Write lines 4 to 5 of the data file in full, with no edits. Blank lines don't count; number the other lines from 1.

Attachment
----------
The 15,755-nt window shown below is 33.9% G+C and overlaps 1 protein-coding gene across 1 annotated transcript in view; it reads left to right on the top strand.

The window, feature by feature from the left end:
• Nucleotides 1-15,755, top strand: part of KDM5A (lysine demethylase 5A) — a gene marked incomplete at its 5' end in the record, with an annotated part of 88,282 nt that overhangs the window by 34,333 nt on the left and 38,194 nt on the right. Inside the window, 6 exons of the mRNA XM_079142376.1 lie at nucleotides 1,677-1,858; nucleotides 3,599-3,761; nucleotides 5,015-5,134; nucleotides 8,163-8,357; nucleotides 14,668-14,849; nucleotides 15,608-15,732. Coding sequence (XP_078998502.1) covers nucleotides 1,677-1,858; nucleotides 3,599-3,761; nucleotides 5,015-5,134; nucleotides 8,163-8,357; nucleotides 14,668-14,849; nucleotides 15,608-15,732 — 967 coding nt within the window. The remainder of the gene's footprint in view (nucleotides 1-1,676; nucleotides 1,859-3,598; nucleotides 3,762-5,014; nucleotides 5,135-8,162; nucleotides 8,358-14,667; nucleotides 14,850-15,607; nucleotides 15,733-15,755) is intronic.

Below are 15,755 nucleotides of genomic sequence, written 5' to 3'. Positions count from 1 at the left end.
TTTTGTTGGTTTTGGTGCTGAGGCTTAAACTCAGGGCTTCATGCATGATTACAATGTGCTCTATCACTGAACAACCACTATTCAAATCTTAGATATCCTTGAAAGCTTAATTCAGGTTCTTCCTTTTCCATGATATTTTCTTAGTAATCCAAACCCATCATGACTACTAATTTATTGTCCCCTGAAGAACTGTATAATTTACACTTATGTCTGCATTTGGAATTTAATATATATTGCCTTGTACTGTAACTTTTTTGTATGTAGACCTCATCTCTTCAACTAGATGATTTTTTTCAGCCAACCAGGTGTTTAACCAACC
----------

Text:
Below are 15,755 nucleotides of genomic sequence, written 5' to 3'. Positions count from 1 at the left end.
TTTTGTTGGTTTTGGTGCTGAGGCTTAAACTCAGGGCTTCATGCATGATTACAATGTGCTCTATCACTGAACAACCACTATTCAAATCTTAGATATCCTTGAAAGCTTAATTCAGGTTCTTCCTTTTCCATGATATTTTCTTAGTAATCCAAACCCATCATGACTACTAATTTATTGTCCCCTGAAGAACTGTATAATTTACACTTATGTCTGCATTTGGAATTTAATATATATTGCCTTGTACTGTAACTTTTTTGTATGTAGACCTCATCTCTTCAACTAGATGATTTTTTTCAGCCAACCAGGTGTTTAACCAACC